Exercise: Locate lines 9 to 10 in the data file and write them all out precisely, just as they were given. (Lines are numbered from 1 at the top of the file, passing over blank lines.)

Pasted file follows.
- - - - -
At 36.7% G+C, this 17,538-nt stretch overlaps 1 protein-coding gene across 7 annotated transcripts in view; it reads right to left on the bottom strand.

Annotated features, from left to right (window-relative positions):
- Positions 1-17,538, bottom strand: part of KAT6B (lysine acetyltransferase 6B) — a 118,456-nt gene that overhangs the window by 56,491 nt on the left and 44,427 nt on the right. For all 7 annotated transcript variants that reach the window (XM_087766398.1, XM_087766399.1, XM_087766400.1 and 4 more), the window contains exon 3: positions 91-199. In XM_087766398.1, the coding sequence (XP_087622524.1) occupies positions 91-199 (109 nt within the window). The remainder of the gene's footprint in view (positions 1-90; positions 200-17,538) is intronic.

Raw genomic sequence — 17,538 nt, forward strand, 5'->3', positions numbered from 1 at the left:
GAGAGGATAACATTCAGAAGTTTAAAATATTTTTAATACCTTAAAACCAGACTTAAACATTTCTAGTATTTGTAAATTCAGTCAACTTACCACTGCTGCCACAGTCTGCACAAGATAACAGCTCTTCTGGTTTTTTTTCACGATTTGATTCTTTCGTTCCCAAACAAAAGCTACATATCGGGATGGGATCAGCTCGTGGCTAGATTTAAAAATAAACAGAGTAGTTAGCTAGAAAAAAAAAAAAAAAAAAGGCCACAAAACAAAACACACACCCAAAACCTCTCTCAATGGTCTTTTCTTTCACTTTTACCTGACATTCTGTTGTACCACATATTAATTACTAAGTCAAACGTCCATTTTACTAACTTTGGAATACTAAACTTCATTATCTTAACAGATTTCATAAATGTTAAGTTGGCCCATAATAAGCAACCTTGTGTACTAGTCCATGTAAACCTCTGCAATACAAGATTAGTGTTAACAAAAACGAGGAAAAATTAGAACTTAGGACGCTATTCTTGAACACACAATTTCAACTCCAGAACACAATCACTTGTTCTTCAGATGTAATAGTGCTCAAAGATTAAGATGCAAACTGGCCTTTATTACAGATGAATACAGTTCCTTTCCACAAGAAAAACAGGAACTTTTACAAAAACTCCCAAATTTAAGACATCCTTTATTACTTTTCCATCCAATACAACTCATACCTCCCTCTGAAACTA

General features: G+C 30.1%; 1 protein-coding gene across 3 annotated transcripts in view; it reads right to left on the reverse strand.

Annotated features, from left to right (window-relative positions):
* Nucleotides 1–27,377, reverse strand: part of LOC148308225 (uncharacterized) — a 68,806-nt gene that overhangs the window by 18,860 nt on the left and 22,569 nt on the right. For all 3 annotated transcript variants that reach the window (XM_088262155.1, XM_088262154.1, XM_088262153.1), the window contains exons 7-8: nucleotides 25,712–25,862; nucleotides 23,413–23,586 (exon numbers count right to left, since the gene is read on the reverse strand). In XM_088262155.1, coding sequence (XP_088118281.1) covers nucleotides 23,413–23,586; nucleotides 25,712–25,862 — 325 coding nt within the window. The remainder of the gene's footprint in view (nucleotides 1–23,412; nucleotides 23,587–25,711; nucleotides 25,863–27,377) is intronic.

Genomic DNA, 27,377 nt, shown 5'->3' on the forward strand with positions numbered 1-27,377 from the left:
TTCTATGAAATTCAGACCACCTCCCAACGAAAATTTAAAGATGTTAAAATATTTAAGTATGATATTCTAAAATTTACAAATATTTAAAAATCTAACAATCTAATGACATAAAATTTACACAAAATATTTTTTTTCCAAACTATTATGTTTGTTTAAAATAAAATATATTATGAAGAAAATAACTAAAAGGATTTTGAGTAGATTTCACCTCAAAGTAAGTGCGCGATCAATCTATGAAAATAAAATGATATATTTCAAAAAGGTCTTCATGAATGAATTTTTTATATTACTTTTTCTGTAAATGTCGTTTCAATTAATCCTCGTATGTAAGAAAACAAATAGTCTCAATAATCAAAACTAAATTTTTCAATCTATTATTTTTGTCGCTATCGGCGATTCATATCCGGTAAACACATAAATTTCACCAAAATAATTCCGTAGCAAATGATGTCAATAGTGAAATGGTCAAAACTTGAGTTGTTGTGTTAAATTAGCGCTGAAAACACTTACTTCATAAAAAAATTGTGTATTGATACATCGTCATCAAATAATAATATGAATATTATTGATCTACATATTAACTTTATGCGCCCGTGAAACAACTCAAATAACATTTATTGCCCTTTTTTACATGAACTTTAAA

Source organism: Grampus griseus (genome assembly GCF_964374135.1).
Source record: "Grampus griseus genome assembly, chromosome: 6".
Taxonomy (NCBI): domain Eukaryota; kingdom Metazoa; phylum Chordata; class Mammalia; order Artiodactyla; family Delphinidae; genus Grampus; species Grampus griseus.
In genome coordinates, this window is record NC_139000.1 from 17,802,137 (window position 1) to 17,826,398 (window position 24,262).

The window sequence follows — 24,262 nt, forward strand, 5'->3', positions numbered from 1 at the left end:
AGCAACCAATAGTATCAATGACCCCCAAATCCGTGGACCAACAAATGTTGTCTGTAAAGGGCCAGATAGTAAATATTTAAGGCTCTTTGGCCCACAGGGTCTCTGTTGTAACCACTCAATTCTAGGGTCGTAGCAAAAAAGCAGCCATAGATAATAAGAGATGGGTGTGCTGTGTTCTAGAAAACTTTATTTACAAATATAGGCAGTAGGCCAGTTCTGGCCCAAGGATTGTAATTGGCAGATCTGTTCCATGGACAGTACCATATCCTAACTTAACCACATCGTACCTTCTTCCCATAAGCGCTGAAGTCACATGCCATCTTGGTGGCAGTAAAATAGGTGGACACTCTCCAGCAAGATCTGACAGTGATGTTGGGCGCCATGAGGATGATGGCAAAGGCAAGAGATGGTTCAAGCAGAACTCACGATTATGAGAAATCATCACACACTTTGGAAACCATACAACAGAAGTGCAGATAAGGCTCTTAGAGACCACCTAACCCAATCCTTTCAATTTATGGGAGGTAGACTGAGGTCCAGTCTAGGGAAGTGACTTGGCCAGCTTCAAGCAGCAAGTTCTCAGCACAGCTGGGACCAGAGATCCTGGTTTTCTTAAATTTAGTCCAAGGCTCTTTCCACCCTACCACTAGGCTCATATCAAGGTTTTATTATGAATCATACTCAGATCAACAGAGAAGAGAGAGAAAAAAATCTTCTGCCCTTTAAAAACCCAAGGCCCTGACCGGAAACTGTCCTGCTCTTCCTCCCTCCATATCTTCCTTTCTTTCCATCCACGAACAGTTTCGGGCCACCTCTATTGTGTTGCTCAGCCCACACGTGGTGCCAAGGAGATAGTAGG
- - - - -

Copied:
Genomic DNA, 27,377 nt, shown 5'->3' on the forward strand with positions numbered 1-27,377 from the left:
TTCTATGAAATTCAGACCACCTCCCAACGAAAATTTAAAGATGTTAAAATATTTAAGTATGATATTCTAAAATTTACAAATATTTAAAAATCTAACAATCTAATGACATAAAATTTACACAAAATATTTTTTTTCCAAACTATTATGTTTGTTTAAAATAAAATATATTATGAAGAAAATAACTAAAAGGATTTTGAGTAGATTTCACCTCAAAGTAAGTGCGCGATCAATCTATGAAAATAAAATGATATATTTCAAAAAGGTCTTCATGAATGAATTTTTTATATTACTTTTTCTGTAAATGTCGTTTCAATTAATCCTCGTATGTAAGAAAACAAATAGTCTCAATAATCAAAACTAAATTTTTCAATCTATTATTTTTGTCGCTATCGGCGATTCATATCCGGTAAACACATAAATTTCACCAAAATAATTCCGTAGCAAATGATGTCAATAGTGAAATGGTCAAAACTTGAGTTGTTGTGTTAAATTAGCGCTGAAAACACTTACTTCATAAAAAAATTGTGTATTGATACATCGTCATCAAATAATAATATGAATATTATTGATCTACATATTAACTTTATGCGCCCGTGAAACAACTCAAATAACATTTATTGCCCTTTTTTACATGAACTTTAAA